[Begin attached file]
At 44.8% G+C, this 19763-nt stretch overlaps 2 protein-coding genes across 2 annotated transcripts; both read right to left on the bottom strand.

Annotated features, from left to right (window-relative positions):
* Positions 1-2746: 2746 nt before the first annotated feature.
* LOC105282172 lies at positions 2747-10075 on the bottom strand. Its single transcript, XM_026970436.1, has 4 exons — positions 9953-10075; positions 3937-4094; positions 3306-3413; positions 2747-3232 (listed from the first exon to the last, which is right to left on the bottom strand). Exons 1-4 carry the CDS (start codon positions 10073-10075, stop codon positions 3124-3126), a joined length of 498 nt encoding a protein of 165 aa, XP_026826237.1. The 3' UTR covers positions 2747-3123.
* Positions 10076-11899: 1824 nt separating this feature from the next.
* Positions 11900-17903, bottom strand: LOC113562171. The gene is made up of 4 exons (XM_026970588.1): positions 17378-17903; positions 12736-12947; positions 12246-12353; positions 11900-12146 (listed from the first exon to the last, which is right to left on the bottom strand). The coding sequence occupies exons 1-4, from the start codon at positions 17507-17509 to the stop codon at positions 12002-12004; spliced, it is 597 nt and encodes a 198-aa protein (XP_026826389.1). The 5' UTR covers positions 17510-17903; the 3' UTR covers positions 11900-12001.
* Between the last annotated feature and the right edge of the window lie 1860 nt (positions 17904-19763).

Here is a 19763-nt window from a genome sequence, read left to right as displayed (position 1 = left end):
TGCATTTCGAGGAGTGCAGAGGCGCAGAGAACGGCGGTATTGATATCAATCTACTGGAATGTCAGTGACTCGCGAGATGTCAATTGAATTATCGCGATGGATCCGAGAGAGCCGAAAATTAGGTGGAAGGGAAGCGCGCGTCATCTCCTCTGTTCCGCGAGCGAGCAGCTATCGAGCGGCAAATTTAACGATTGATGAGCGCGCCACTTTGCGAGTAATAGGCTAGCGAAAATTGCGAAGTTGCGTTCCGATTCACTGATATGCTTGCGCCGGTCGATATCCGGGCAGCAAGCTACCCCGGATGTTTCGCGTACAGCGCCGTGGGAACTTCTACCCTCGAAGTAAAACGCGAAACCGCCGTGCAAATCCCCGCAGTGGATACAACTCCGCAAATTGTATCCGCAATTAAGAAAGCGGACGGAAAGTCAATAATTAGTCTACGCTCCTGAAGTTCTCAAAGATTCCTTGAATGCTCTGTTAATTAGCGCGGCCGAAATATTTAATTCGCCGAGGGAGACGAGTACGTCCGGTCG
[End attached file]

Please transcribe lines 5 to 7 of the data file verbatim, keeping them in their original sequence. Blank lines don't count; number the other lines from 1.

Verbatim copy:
* Positions 10076-11899: 1824 nt separating this feature from the next.
* Positions 11900-17903, bottom strand: LOC113562171. The gene is made up of 4 exons (XM_026970588.1): positions 17378-17903; positions 12736-12947; positions 12246-12353; positions 11900-12146 (listed from the first exon to the last, which is right to left on the bottom strand). The coding sequence occupies exons 1-4, from the start codon at positions 17507-17509 to the stop codon at positions 12002-12004; spliced, it is 597 nt and encodes a 198-aa protein (XP_026826389.1). The 5' UTR covers positions 17510-17903; the 3' UTR covers positions 11900-12001.
* Between the last annotated feature and the right edge of the window lie 1860 nt (positions 17904-19763).